Before I begin, I would like to make this point loud and clear. Rube Walker was my grandfather; however, I am not posting this to brag or boast. I am writing this article because it is the right thing to do for a great pioneer of the greatest game ever invented.
My grandfather Albert "Rube" Walker should be in the Baseball Hall of Fame in Cooperstown, New York for his accomplishments to the game as a pitching coach. However, if you add up the number of years he devoted to the game of Major League Baseball as a player, pitching coach, and scout, he was active in the game for nearly 50 years.
His playing career was mediocre, but I will summarize what I can regarding his playing days. Rube Walker's playing career began at the age of 22 in 1948 as a starting catcher for the Chicago Cubs. That season he hit .275 in 79 games played with 5 homeruns and 26 RBIs but only 17 strikeouts against 24 walks.
He was traded shortly before the 1951 season to the Brooklyn Dodgers and served as a backup catcher to future Hall of Famer Roy Campanella. He started all three games of the 1951 playoffs against the New York Giants and hit a homerun in the second game of that series (the only game the Dodgers won in that series). He had the misfortune of being the catcher during the Bobby Thompson homerun in game three of that series on October 3, 1951. But for the record, he did not call the pitch Ralph Branca delivered to Thompson in that famous (or infamous) at-bat [he said so].
He was a member of the 1955 Brooklyn Dodger world series championship team, although he did not have an at-bat in that famous 1955 World Series. The very next year in the 1956 World Series, Rube Walker actually had two pinch-hit at-bats (unfortunately he went 0 for 2 in that series). He continued to play for the Brooklyn Dodgers through their move to Los Angeles after the 1957 season. After playing one season with the Los Angeles Dodgers in 1958, he retired.
But his real legacy occurred as a pitching coach. He went on to become a pitching coach for the Washington Senators, New York Mets, and Atlanta Braves. With the New York Mets, he revolutionized baseball by inventing the five-man pitching rotation. With the help of manager Gil Hodges and pitching coach Rube Walker, the Amazing Mets of 1969 won the World Series by upsetting the heavily favored Baltimore Orioles four games to one.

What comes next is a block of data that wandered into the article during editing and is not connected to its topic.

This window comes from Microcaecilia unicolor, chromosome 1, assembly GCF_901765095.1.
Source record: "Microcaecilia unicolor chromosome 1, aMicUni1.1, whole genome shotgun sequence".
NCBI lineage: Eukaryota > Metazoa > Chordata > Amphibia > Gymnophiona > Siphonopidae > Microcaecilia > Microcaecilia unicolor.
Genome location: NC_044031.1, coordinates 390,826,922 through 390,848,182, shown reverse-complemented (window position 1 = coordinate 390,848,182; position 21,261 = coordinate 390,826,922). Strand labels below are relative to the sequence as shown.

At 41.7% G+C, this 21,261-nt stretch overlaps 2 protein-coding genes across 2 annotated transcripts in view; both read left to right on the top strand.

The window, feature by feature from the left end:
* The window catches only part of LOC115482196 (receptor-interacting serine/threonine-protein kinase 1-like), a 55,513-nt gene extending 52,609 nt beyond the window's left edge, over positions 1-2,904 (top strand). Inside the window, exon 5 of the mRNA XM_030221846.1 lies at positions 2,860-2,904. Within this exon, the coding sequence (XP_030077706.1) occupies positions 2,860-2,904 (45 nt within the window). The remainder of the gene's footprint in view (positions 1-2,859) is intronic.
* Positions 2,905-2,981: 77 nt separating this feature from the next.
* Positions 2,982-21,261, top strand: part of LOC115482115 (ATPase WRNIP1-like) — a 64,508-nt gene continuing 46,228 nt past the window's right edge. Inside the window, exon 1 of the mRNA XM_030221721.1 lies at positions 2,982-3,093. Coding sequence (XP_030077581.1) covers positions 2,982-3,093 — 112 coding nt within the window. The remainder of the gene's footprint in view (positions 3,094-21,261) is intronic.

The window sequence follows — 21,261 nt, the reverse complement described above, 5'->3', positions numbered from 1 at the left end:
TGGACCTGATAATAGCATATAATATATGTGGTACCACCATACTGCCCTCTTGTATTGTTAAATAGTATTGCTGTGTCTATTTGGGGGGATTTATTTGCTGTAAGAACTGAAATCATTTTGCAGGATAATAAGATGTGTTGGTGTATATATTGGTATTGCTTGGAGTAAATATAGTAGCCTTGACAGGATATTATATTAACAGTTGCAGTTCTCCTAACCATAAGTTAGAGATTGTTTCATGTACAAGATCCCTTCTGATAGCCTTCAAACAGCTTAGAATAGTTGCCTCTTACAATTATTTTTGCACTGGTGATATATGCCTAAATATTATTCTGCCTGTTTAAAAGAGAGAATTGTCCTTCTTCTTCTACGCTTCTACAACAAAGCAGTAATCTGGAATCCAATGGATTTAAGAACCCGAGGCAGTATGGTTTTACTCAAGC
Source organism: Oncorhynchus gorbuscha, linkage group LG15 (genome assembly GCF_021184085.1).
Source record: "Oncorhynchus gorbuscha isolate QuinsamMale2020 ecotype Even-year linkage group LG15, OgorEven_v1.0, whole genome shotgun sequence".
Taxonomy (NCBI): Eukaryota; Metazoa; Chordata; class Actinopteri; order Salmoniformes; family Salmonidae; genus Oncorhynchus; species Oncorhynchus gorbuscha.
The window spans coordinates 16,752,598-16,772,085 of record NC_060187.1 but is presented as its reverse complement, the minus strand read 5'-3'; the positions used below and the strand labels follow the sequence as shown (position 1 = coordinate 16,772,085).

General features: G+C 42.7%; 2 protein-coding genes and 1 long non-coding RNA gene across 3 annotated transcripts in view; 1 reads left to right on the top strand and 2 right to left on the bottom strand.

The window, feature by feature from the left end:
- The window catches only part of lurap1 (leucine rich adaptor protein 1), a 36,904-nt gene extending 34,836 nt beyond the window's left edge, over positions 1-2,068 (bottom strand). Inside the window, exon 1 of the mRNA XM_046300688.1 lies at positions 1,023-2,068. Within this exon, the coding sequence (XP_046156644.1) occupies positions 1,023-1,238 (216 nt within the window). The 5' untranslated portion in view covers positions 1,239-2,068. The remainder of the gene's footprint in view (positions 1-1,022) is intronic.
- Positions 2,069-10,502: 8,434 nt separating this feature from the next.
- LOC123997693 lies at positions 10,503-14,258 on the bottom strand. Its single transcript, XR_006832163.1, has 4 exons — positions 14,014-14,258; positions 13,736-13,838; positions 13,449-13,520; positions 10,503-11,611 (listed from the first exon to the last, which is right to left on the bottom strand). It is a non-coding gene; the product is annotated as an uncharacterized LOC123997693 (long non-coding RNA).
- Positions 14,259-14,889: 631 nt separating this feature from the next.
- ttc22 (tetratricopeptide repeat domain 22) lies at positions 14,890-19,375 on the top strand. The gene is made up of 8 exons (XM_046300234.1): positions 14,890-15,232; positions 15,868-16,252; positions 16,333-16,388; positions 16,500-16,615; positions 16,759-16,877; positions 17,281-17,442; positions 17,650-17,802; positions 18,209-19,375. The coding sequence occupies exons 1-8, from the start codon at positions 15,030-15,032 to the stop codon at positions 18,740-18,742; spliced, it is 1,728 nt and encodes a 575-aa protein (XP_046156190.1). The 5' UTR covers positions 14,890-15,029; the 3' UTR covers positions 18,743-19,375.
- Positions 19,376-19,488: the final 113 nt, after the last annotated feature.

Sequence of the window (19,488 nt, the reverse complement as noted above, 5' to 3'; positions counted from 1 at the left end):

Four years later, under manager Yogi Berra and pitching coach Rube Walker, the Mets won another National League pennant and were one game away from winning a second world series title only to lose in seven games to the Oakland Athletics. As pitching coach for the Mets, Rube Walker helped groom young pitching prospects into becoming future Hall of Famers such as Tom Seaver and Nolan Ryan.
Later, he helped groom another famous pitcher into a future Hall of Famer Phil Niekro when he served as Atlanta's pitching coach.
When he became a pitching coach for the Atlanta Braves, he served manager Joe Torre in the early 1980s and helped Atlanta win the National League West division title in 1982 before losing to the eventual World Series champions St. Louis Cardinals in the NLCS that year. Following his stint with Joe Torre's Braves, he went on to become a scout for the St. Louis Cardinals where he remained employed until his death on December 12, 1992.
Major League Baseball has in the past inducted managers, umpires, and sportswriters into the Hall of Fame. Why not induct pitching coaches? Why not induct the man who invented the five-man pitching rotation? Why not induct the man who schooled three future Hall of Fame pitchers while a pitching coach? Furthermore, why have the Mets not inducted this man in their own Hall of Fame given how he put the Mets on the map of baseball's elite teams?